Kr mM Kq mM nR nQ From Fig of

Human hemoglobin is the most intensively-studied of macromolecules (in this case a protein) in this regard. Blood contains ~ 150 g/lit of hemoglobin, or with a molecular weight of ~ 68000, a concentration of ~2200 |M. This protein has 4 cooperative sites for binding oxygen. When all sites on the protein molecule are empty, all exhibit a dissociation constant Ki = 25 |M; the second, third and fourth ligands exhibit K values of 37, 17, and 0.5 |M, respectively. Note that binding of the second site is anticooperative. The fourth site has a very low dissociation constant, meaning the O2 is very strongly bound to hemoglobin. This general behavior provides very efficient transfer of oxygen around the body because all four sites on each protein molecule are readily saturated. The binding sites on the hemoglobin molecule are iron atoms. An artist's rendition of a hemoglobin molecule is shown in Fig. 11.14. There are four chains of amino acids in the molecule, two designated as a and two as p. The iron atoms are contained in four heme groups, which are shown in the sketch as small curlicues in the top-center and bottom-center.

The molecule is designated as a tetramer a2p2. The situation is not that simple, though. The tetramer can dissociate into a|3 dimers by the equilibrium reaction a2|32 = 2(a|3).

Fig. 11.14 Depiction of the hemoglobin molecule. It has a molecular weight of about 64,000

Myoglobin is a degenerate case of hemoglobin, consisting of only one of the four chains found in hemoglobin and possessing only a single site for binding oxygen. The dissociation constant for this site is the same as the first of hemoglobin's, namely 25 mM. The site-saturation analysis of oxygen binding to myoglobin is the same as that presented in Sect. 11.6.1. However, both myoglobin and hemoglobin are special cases of ligand attachment to macromolecules with n cooperative and/or anticooperative sites. The following analysis takes n = 4 in order to keep the equations as transparent as possible. The notation used in the preceding sections is retained, but the identification is Hb = hemoglobin and L = O2 dissolved in the blood.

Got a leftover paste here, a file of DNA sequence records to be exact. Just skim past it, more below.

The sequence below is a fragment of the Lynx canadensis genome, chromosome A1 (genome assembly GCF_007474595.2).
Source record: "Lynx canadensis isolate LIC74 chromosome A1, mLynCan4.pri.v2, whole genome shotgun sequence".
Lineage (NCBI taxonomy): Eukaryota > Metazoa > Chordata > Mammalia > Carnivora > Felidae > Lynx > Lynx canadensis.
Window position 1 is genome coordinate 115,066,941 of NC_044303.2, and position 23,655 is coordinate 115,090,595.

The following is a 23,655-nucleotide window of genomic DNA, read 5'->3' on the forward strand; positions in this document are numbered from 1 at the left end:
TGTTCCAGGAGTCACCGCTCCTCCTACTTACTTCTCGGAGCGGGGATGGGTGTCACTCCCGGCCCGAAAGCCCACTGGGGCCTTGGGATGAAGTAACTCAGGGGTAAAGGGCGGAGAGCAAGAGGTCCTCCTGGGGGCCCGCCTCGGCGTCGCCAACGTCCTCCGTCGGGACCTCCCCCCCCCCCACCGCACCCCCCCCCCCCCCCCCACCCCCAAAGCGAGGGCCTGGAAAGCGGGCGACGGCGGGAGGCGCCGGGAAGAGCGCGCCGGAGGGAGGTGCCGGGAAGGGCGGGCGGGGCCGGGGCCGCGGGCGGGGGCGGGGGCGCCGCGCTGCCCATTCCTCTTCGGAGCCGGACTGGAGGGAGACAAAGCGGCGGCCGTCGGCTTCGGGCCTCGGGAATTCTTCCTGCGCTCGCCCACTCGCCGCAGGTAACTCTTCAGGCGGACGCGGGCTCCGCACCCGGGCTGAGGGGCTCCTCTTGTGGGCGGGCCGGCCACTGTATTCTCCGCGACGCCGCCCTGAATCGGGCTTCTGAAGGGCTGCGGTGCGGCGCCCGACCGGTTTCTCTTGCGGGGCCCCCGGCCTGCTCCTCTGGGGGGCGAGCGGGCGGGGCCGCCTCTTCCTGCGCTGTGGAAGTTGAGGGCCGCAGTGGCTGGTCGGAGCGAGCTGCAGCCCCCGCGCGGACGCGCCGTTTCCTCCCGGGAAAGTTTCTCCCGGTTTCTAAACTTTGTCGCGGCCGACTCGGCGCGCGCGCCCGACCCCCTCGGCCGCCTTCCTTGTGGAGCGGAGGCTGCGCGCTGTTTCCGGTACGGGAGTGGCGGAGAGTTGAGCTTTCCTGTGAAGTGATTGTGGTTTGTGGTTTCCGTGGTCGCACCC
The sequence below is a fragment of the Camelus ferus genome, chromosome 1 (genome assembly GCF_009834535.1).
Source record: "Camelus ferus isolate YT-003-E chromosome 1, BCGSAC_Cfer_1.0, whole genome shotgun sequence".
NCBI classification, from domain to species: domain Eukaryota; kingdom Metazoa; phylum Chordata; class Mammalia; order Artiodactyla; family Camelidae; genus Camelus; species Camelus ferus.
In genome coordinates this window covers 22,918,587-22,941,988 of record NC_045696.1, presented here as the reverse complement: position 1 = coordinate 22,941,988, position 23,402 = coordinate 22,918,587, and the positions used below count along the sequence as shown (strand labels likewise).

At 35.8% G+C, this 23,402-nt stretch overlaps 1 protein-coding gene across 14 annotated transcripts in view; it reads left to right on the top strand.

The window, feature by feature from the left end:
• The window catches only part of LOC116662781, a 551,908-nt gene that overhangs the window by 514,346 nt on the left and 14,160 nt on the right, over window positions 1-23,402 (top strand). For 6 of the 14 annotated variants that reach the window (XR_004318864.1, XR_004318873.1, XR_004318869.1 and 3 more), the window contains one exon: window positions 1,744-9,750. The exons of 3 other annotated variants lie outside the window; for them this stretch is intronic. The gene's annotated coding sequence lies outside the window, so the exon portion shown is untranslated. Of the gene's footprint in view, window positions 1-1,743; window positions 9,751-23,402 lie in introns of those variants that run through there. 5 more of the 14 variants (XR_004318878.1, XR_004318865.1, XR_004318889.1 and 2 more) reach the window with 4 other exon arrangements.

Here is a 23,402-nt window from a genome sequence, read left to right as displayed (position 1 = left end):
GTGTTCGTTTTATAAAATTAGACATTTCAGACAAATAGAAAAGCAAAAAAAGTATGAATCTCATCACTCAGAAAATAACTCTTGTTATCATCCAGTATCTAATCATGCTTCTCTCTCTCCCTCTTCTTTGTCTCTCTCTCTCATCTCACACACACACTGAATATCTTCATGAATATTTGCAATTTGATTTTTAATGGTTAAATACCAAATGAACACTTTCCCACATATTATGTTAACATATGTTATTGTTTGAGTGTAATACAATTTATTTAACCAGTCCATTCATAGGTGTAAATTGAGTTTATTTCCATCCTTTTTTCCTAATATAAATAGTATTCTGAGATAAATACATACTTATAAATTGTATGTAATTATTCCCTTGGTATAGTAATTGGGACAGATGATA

The liganded species are denoted by H-L, H-L2, H-L3 and H-L4. The dissociation reactions and their mass-action laws are:

Sites: h "" " "om a and ; amino acid chains

Fig. 11.14 Depiction of the hemoglobin molecule. It has a molecular weight of about 64,000

The conservation equations for protein and ligands are:

[Hbtot] = [Hb] + [Hb-L] + [Hb-L2] + [Hb-L3] + [Hb-L4]

[Lo] = [L] + [Hb-L] + 2[Hb-L2] + 3[Hb-L3] + 4[Hb-L4]

There are six equations to be solved for six unknowns. In addition to the binding equilibrium constants, [Hbtot] and [Lo] are specified parameters1. Sequentially solving the equilibrium equations yields: [Hb-L] = K- 1 [Hb][L]

[Hb-L2] = K -1 [Hb-L][L] = K- 1 K -1 [Hb][L]2 [Hb-Ls] = K - 1 [Hb-L2][L] = K- 1 K -1 K - 1 [Hb][L]3 [Hb-L4] = K -1 [Hb-L3][L] = K- 1 K - 1 K - 1 K -1 [Hb][L]4 Substituting these into Eqs (11.33) and (11.34) gives:

[Hbtot]/ [Hb] = 1 + K- 1 [L] + K- 1 K -1 [L]2 + K- 1 K - 1 K - 1 [L]3 + K- 1 K -1 K - 1 K - 1 [L]4 [Lo ] - [L] = K- 1 [L] + 2 K- 1 K -1 [L]2 + 3 K- 1 K -1 K - 1 [L]3 + 4 K- 1 K -1 K- 1 K - 1

The fraction of the heme sites on the hemoglobin molecule that are occupied by ligands is f = [Lo ] - [L] = 1 K- 1[L] + 2K-1K -^L]2 + 3K- 1K -^L]3 + 4K- 1K -¡[L]4

°2 4[Hbtot ] 4 1 + k-1[L] + K-1K-1[L]2 + K-1K -1K -^L]3 + K-1K -1K ^K -J[L]4

This is called the Adair equation, after its discoverer in 1925. Using the dissociation constants in Eq (11.32), Fig 11.15 is a plot of Eq (11.35) as a function of ligand concentration, L = O2. This system is a classic example of cooperative binding, wherein the site-ligand bond becomes stronger for every successive site occupied (i.e., Ki+1 < Ki). The importance of cooperativity in oxygen binding to hemoglobin compared to myoglobin is shown in this figure. Hemoglobin displays an S-shaped curve which rises from weak binding initially to maximal binding over a small oxygen concentration range. This provides for efficient loading and unloading of oxygen from the molecule. Myoglobin, on the other hand, requires very large oxygen concentrations to saturate the sites on the molecule.

Getting Started With Solar

Getting Started With Solar

Do we really want the one thing that gives us its resources unconditionally to suffer even more than it is suffering now? Nature, is a part of our being from the earliest human days. We respect Nature and it gives us its bounty, but in the recent past greedy money hungry corporations have made us all so destructive, so wasteful.

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